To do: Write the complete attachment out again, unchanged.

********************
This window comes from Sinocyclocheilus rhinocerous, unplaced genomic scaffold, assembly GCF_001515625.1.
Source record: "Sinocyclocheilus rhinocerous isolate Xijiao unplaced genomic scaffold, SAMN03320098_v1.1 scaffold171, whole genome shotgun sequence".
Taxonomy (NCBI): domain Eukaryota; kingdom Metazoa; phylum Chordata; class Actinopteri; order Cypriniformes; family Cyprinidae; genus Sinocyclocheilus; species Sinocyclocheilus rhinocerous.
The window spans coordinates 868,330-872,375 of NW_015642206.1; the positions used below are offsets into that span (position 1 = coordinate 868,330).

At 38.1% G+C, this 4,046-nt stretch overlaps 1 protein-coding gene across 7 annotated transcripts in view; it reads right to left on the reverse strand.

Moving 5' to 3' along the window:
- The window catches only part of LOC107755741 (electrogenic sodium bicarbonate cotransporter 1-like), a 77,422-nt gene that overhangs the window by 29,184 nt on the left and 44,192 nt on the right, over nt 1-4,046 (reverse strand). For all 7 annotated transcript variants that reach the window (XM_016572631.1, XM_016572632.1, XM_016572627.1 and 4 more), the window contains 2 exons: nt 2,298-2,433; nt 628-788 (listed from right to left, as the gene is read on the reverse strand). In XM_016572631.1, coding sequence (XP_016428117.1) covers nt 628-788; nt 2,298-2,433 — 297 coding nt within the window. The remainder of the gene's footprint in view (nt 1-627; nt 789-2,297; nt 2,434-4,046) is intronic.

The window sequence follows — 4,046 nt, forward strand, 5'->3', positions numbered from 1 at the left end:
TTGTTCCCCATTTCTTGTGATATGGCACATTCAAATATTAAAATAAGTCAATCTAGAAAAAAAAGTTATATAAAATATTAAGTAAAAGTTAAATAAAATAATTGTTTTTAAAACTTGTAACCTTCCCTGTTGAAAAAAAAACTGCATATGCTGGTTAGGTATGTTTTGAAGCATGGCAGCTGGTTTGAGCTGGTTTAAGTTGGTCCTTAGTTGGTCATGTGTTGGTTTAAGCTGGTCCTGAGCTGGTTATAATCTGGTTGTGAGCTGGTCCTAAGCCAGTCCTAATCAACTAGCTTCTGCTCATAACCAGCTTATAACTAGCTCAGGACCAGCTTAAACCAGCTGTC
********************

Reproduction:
This window comes from Sinocyclocheilus rhinocerous, unplaced genomic scaffold, assembly GCF_001515625.1.
Source record: "Sinocyclocheilus rhinocerous isolate Xijiao unplaced genomic scaffold, SAMN03320098_v1.1 scaffold171, whole genome shotgun sequence".
Taxonomy (NCBI): domain Eukaryota; kingdom Metazoa; phylum Chordata; class Actinopteri; order Cypriniformes; family Cyprinidae; genus Sinocyclocheilus; species Sinocyclocheilus rhinocerous.
The window spans coordinates 868,330-872,375 of NW_015642206.1; the positions used below are offsets into that span (position 1 = coordinate 868,330).

At 38.1% G+C, this 4,046-nt stretch overlaps 1 protein-coding gene across 7 annotated transcripts in view; it reads right to left on the reverse strand.

Moving 5' to 3' along the window:
- The window catches only part of LOC107755741 (electrogenic sodium bicarbonate cotransporter 1-like), a 77,422-nt gene that overhangs the window by 29,184 nt on the left and 44,192 nt on the right, over nt 1-4,046 (reverse strand). For all 7 annotated transcript variants that reach the window (XM_016572631.1, XM_016572632.1, XM_016572627.1 and 4 more), the window contains 2 exons: nt 2,298-2,433; nt 628-788 (listed from right to left, as the gene is read on the reverse strand). In XM_016572631.1, coding sequence (XP_016428117.1) covers nt 628-788; nt 2,298-2,433 — 297 coding nt within the window. The remainder of the gene's footprint in view (nt 1-627; nt 789-2,297; nt 2,434-4,046) is intronic.

The window sequence follows — 4,046 nt, forward strand, 5'->3', positions numbered from 1 at the left end:
TTGTTCCCCATTTCTTGTGATATGGCACATTCAAATATTAAAATAAGTCAATCTAGAAAAAAAAGTTATATAAAATATTAAGTAAAAGTTAAATAAAATAATTGTTTTTAAAACTTGTAACCTTCCCTGTTGAAAAAAAAACTGCATATGCTGGTTAGGTATGTTTTGAAGCATGGCAGCTGGTTTGAGCTGGTTTAAGTTGGTCCTTAGTTGGTCATGTGTTGGTTTAAGCTGGTCCTGAGCTGGTTATAATCTGGTTGTGAGCTGGTCCTAAGCCAGTCCTAATCAACTAGCTTCTGCTCATAACCAGCTTATAACTAGCTCAGGACCAGCTTAAACCAGCTGTC